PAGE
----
O. Nazarov, D. Kiryushin, B. Khomyakov
The Sapsan high-speed train development and acceptance tests procedures
The development of an EMU is a complex process which integrates several stages: the development of the train’s technical requirements with due regard to regulatory documents, local rolling stock and existing operations, the integration of tests including field trials, and updates to technical requirements that improve performance.
Statistics of Russian Railway Industry
The statistic material was prepared by the Institute of Natural Monopolies Research (IPEM). Source: official data of Russian state authorities, Russian Railways JSC, rolling stock manufacturers. Only in print version.
The Experience of launching Sapsan and Allegro highspeed trains in Russia
It is impossible to imagine railways in the 21st century without high-speed traffic. Russia has made good progress since it launched its inaugural high-speed project, the deployment of high-speed Sapsan trains between Saint Petersburg, Moscow and Nizhniy Novgorod in 2009 and 2010, which reduced the journey times between the cities significantly. This was subsequently followed by the introduction of the Allegro high-speed service between Saint Petersburg and Helsinki in December 2010. With high occupancy rates on these services, more and more passengers are reaping the benefits of the advanced method of travel, which boasts high-levels of service and reasonable fares.
I. Mikhalkin, O. Simakov
The philosophy of diagnostics as a tool of intelligent control of the railway infrastructure
Russian company INFOTRANS is at the forefront of the railway infrastructure diagnostics automation process in the “Space 1520”. It’s been 25 years since the company began focusing on the development and production of diagnostic tools as well as techniques for their efficient use. The company’s specialists, who have created a large range of modern diagnostic tools for various applications, including multifunctional measuring trains, have long felt that there is a need to extend and deepen the analysis of the data they have accumulated.
DP-M: A New-Generation Russian DMU
Metrowagonmash, a subsidiary of Transmashholding JSC, which is located in Mytishchi, near Moscow, has produced railway rolling stock products since it was founded in 1987. In 2013, the plant diversified its product range by introducing its DP-M diesel-multiple unit (DMU). Unveiled at the Fourth International Rolling Stock Exhibition, EXPO 1520, in September 2013, the new train is designed for passenger operations on non-electrified main lines with high traffic volumes.
Applying composite materials in locomotive components
Composite materials are now commonly used for interior finishes in driver’s cabs and passenger coaches of regional and long distance trains. As well as their aesthetic properties, these materials possess other characteristics that offer structural and high-tech benefits.
New Messenger Wire – as Strong as Bronze, as Conductive as Cuprum
Cuprum-based alloys with Cd, Mg, Cr, Zr and other metallic additions are used in catenary wiring because of their enhanced durability, strength and resistance to thermal softening. However, while offering various improvements to the wire's mechanical parameters, these additions inhibit the wire's electrical characteristics, significantly increase production costs, and crucially cannot be used on dense traffic lines.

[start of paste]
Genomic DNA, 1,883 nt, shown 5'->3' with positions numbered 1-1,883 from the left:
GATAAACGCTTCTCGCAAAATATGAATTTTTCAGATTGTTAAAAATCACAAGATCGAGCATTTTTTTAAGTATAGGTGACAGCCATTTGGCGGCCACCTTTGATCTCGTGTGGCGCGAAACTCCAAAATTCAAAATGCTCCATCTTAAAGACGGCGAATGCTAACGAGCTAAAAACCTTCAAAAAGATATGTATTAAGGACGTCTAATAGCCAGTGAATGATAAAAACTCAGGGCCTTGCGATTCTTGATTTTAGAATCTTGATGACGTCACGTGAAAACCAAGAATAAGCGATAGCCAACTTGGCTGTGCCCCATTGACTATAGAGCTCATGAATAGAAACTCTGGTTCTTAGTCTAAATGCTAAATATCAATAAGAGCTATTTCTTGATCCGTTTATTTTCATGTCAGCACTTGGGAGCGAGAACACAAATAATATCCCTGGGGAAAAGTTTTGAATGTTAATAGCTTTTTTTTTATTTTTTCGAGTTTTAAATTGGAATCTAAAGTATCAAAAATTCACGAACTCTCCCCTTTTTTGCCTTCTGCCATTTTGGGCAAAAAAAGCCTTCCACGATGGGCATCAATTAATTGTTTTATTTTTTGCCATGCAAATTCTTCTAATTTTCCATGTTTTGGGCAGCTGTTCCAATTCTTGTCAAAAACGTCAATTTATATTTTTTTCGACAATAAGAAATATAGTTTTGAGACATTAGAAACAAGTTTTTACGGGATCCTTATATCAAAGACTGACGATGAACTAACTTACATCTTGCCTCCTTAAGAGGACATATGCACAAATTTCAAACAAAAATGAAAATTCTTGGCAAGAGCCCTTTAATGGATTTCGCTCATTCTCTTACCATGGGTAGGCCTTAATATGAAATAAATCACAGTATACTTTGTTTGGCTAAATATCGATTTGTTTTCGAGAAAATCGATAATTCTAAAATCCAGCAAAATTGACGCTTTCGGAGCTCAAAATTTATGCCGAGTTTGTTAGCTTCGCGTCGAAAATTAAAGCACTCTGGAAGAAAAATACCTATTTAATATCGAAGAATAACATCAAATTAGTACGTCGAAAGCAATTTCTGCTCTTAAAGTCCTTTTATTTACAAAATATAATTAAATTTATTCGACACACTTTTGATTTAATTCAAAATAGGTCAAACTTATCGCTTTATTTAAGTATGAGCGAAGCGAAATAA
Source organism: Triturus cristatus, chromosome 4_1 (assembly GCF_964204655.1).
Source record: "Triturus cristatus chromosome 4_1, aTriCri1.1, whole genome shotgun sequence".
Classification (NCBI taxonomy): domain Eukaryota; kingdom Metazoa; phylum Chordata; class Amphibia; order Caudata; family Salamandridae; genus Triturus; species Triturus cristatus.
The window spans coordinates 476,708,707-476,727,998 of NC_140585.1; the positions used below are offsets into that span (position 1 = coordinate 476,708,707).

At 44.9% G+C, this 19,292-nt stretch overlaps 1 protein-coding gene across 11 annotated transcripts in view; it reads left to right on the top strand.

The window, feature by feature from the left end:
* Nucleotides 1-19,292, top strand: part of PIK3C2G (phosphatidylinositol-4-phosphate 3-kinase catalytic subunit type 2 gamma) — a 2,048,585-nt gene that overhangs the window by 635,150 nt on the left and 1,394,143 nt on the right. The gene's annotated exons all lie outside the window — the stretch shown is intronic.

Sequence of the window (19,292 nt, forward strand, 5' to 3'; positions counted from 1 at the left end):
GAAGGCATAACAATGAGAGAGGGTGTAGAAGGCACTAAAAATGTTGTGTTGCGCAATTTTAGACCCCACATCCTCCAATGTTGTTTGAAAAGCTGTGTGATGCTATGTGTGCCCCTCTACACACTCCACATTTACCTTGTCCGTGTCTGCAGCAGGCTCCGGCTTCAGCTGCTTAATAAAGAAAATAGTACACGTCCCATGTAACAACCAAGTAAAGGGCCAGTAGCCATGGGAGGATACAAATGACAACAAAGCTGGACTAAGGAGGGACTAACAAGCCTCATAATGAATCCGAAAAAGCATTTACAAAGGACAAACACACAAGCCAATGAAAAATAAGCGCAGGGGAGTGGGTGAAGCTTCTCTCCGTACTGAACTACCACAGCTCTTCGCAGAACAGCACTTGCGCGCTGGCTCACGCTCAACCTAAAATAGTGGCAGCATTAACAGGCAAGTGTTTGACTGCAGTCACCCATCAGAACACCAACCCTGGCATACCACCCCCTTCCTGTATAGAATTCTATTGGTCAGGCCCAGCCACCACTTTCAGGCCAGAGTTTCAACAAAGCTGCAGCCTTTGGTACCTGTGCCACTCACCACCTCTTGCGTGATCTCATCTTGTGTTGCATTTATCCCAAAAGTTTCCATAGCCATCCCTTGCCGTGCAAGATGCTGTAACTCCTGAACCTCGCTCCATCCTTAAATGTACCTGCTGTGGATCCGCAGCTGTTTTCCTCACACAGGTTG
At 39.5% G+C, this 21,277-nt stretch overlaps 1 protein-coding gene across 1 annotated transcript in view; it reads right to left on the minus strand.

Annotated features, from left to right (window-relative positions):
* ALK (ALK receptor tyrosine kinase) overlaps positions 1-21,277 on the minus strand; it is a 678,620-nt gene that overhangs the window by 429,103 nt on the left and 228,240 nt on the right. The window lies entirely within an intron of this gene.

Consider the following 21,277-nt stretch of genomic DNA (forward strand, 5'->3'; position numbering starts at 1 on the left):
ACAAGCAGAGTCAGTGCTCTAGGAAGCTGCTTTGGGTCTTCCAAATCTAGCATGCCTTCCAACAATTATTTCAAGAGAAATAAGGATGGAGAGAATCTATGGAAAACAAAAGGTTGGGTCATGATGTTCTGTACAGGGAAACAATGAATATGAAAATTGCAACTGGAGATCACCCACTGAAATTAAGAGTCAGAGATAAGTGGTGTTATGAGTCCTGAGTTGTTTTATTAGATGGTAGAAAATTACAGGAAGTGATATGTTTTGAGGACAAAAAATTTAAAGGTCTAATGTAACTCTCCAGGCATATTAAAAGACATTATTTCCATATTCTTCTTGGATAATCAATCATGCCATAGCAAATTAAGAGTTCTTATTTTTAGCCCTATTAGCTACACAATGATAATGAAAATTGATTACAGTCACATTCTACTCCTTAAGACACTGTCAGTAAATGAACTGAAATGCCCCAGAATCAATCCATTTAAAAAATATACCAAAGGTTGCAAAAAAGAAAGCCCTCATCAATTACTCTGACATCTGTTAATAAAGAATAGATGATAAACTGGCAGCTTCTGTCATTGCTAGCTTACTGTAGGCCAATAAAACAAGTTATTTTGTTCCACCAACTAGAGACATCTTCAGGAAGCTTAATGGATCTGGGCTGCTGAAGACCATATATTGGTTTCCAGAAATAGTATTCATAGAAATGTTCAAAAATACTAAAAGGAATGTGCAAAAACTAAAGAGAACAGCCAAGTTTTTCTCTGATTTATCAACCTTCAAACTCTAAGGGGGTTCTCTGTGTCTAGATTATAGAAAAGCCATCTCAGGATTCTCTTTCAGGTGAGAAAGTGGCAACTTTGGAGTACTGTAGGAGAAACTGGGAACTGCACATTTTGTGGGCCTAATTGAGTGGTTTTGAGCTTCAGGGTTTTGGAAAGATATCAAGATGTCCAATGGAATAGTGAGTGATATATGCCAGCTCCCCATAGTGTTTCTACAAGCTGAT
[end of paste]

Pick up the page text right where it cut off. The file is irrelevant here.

A. Dorozhkin, S. Ozerov, M. Aginskih, A. Ushakov, A. Izotov
Application of Composite Materials in Wagon Manufacturing
The Russian rail transport sector’s current high growth rate is placing greater demand on rolling stock manufacturers to offer innovative products that meet customer preferences while complying with all related infrastructure requirements and standards. Expanding the range of available rolling stock products that feature advanced technical components and offer high operating performance is a primary focus of research and production at Uralvagonzavod JSC (UVZ Group) and UKBV, which recently completed the development of an innovative freight wagon. By using the latest technologies and materials, the company hopes the product will enable them to stand out and succeed in a competitive marketplace.
TVEMA – Safeguarding track safety
Data from railway infrastructure diagnostic systems plays a critical role in informing the maintenance tasks which help to sustain a safe and efficient railway. In the context of increasing demands on infrastructure from very highspeed railway traffic and longer and heavier freight trains, diagnostics has never been more crucial. Diagnostics system deployed in Russia have consistently shown their reliability and regard for safety, and are set to play a key role as high-speed and freight traffic continues to grow in the next few years.
Innovative Hybrid Shunting Locomotive
Transmashholding JSC’s new shunting locomotive, TEM35, which is designed to diversify the company’s shunting locomotive offerings, is the first Russian-built shunter to incorporate both domestic and imported technologies, components and materials. The technologies used in the locomotive are intended to increase repair intervals, decrease the number and duration of scheduled maintenance and repair events, as well as reduce energy consumption, and harmful emissions.
Automatic Driving Systems for Locomotives
Preventive measures designed to improve traffic safety and reduce energy consumption from traction, including automotive processes that eliminate human error, have always warranted special attention. The inaugural intelligently control ‘automatic driving’ solution for rolling stock traction dates back to 1957, when the first trial autonomous automated deriving unit for suburban trains was conceived. However, it was not until 1998 that the first Automatic Driving System (ADS) was industrially manufactured for EMUs and introduced on vehicles operating in Moscow and maintained at Kurovskaya, Zheleznodorozhnaya and Ramenskoye depots. From 2000 onwards, automatic driving and recording systems have been gradually installed on Russian passenger and freight electric locomotives, which was followed by the deployment of the systems on main line and shunting operations in 2004.